This syndrome causes a compression of a large cluster of nerves, resulting in the impairment of nerves throughout the arm. By performing nerve gliding exercises one can stretch and mobilize the nerve fibers. Chronic and intermittent nerve compression has been studied in animal models, and has a well-described pathophysiology, as described by Susan Mackinnon, MD, currently at Washington University in St. Louis. Nerve gliding exercises have been studied by several authorities, including David Butler in Australia.
    • Extend your injured arm with fingers directly outwards to the side. Tilt your head to the otherside, and/or turn your head to the other side. A gentle pulling feeling is generally felt throughout the injured side. Initially, only do this and repeat. Once this exercise has been mastered and no extreme pain is felt, begin stretching your fingers back. Repeat with different variations, tilting your hand up, backwards, or downwards.
  • Posture
    TOS is rapidly aggravated by poor posture. Active breathing exercises and ergonomic desk setup can both help maintain active posture. Often the muscles in the back become weak due to prolonged (years) hunching.
  • Ice/Heat
    Ice can be used to decrease inflammation of sore or injured muscles. Heat can also aid in relieving sore muscles by improving circulation to them. While the whole arm generally feels painful, some relief can be seen when ice/heat is applied to the thoracic region (collar bone, armpit, or shoulder blades).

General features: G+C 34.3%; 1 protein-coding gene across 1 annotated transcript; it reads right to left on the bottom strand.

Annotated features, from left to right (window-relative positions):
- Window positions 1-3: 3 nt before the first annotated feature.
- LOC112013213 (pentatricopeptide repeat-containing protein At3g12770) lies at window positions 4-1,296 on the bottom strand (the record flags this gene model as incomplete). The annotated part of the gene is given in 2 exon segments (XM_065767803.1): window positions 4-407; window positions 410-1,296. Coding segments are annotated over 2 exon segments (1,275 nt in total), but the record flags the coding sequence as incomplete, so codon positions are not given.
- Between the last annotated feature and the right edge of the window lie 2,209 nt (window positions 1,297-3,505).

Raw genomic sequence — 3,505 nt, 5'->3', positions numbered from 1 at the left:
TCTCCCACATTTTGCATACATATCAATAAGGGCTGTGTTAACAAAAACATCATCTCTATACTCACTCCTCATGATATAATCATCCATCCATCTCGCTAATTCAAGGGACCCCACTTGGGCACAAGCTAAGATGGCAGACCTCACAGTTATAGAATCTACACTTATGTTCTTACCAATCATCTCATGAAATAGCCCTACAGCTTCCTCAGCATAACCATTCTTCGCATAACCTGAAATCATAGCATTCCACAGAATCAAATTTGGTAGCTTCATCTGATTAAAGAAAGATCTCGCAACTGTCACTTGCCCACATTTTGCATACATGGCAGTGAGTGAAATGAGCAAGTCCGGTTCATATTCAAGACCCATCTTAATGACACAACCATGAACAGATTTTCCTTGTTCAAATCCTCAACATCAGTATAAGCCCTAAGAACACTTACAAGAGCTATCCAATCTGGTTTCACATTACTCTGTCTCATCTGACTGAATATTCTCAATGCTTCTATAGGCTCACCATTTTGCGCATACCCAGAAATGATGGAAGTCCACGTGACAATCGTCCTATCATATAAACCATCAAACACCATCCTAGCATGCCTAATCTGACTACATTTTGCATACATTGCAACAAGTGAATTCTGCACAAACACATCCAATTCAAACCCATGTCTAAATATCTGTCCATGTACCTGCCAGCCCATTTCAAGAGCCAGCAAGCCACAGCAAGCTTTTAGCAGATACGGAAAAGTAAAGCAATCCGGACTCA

• Cortisone
    Injected into a joint or muscle, cortisone can help relief and lower inflammation.
  • Botox injections
    Short for Botulinum Toxin A, Botox binds nerve endings and prevents the release of neurotransmitters that activate muscles. A small amount of Botox injected into the tight or spastic muscles found in TOS sufferers often provides months of relief while the muscles is temporarily paralyzed. This noncosmetic treatment is unfortunately not covered by most medical plans and costs upwards of $400. Botox is VERY long-lasting, and its use will probably be based on results of ongoing research. Serious side effects have been reported, and are similarly long-lasting, so improved understanding of the mechanism of a 'scalene block' is vital to determining the benefit and risk of using Botox.
  • Surgical approaches have also been used.[4]
  • Provocative test: The injection of a short-acting anesthetic such as xylocaine into the anterior scalene, subclavius, or pectoralis minor muscles as a provocative test to assist in the diagnosis of thoracic outlet syndrome. This is referred to as a 'scalene block'. If the patient experiences symptomatic relief for approximately 15 minutes following this procedure, surgical decompression is more likely to be successful in leading to the same level of symptomatic relief. However, this is not considered a 'treatment', as the relief is expected to wear off within an hour or two, at a maximum. Active research continues into the accuracy and risks of this provocative test.


The outcome for individuals with TOS varies according to type. The majority of individuals with TOS will improve with exercise and physical therapy. Vascular TOS, and true neurogenic TOS often require surgery to relieve pressure on the affected vessel or nerve.


  1. Template:FPnotebook
  2. Stepansky F, Hecht EM, Rivera R, Hirsh LE, Taouli B, Kaur M, Lee VS. Dynamic MR angiography of upper extremity vascular disease: pictorial review. Radiographics. 2008 Jan-Feb;28(1):e28. Epub 2007 Oct 29. PMID 17967936
  3. Thoracic outlet syndrome Mount Sinai Hospital, New York
  4. Rochkind S, Shemesh M, Patish H; et al. (2007). "Thoracic outlet syndrome: a multidisciplinary problem with a perspective for microsurgical management without rib resection". Acta Neurochir. Suppl. 100: 145–7. PMID 17985565.